Businesses across the globe have been hosting video meetings, webcasts, and online events for years now. However, the difference in location isn’t an excuse to throw meeting etiquette out the window.
Video meetings have a distinct set of meeting rules that attendees are expected to follow.
Everyone knows the basics like showing up on time and being prepared, but are your team members following these common rules of etiquette for video conferencing?
1. Test Video Conferencing Tools Before the Meeting
There is nothing more embarrassing than having your video meeting app quit on you in the middle of an important meeting with a potential client. With this in mind, always test your video and audio as well as video conferencing bandwidth before the scheduled meeting time.
Doing so eliminates any possibility of poor connections, dropped calls, or worse—app failures.
2. Skip the Distracting Backgrounds
If possible, find a room free of distracting wallpapers, clutter, or movement. The hustle and bustle of an office can provide for a chaotic video meeting experience for the host and guests alike.
If you are unable to find such a space, use creative options such as backdrops designed especially for video conferencing, like the ones listed in this Anyvoo article.
3. Silence the Noise
When looking for a proper space to conduct the video meeting, always search for a quiet spot in your office, home, or coworking space. Again, noisy offices can be super distracting to those participating in your video call.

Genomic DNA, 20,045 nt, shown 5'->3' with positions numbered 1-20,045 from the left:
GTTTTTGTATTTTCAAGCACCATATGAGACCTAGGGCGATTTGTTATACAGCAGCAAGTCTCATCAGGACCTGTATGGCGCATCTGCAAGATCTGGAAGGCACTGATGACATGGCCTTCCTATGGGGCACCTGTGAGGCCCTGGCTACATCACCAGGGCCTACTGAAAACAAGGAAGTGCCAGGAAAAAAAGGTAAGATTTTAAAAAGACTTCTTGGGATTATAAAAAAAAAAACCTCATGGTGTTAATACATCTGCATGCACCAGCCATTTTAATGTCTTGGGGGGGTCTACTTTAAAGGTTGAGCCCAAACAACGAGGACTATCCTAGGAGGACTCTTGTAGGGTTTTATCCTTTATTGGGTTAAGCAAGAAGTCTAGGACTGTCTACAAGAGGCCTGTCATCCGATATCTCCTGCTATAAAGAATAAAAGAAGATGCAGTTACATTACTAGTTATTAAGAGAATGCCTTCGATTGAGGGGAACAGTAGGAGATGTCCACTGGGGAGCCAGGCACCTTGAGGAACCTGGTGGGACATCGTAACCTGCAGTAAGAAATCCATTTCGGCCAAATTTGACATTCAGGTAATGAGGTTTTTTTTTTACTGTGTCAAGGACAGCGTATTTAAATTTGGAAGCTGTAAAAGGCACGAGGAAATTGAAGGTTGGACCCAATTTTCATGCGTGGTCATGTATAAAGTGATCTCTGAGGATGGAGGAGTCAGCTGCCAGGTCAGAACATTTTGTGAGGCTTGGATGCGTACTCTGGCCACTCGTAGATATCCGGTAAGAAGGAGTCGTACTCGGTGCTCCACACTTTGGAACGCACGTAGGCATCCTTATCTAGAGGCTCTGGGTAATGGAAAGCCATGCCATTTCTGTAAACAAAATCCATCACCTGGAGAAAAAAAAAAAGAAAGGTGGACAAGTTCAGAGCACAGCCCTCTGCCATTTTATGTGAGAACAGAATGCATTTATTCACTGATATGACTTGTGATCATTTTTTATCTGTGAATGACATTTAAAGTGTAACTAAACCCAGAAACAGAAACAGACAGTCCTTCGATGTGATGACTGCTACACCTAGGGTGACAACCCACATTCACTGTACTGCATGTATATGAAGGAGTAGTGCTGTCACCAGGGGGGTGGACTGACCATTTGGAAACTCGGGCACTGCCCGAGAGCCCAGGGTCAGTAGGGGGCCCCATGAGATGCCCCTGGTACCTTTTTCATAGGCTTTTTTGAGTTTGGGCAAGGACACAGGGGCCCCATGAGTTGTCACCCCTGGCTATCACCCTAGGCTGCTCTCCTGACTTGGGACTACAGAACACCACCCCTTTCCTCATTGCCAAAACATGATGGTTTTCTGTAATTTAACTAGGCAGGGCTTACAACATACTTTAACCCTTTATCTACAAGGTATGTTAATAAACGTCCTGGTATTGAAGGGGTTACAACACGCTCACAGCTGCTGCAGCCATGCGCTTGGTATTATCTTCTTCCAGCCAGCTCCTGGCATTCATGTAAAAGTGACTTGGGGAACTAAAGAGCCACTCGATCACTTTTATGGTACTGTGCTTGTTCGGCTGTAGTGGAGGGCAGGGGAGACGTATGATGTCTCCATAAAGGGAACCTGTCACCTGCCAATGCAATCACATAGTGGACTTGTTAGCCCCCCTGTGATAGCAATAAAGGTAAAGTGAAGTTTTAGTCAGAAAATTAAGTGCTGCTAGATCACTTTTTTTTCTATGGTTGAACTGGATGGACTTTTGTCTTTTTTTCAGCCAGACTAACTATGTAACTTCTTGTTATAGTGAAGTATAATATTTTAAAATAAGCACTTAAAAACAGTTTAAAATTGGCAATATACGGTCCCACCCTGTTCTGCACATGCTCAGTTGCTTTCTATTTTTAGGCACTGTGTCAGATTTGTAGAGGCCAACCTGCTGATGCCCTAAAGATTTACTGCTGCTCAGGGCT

And, when it’s not your turn to speak during the call, always mute your microphone. This eliminates the possibility of unnecessary or sudden noises disrupting the flow of the meeting, too.
4. Turn Off or Mute Other Apps, Software, and Tech
When your phone dings in the middle of an in-person meeting, what do you do? You immediately silence the ringer and refocus on the meeting at hand. The same etiquette applies to video meetings!
You don’t want to be the rude individual who responds to a text or Slack message in the middle of a video meeting, do you?
Be sure to toggle on the “Do Not Disturb” function on your phone and other apps like Slack or your email platform. Those notifications will be there when your meeting is over, we promise!
5. Always Have a Meeting Agenda
No one enjoys attending a meeting for a topic that could have easily been communicated in an email or a Slack message. Having a meeting agenda avoids that disaster.
Create and distribute a meeting agenda at least 24 hours before the scheduled call. This allows participants to review the proposed points of discussion and suggest any additions or retractions. Then, follow the agenda to ensure the meeting conversations are on point and do not get derailed by side topics.
Has your team abided by proper video meeting etiquette or are you guilty of a video call faux pas?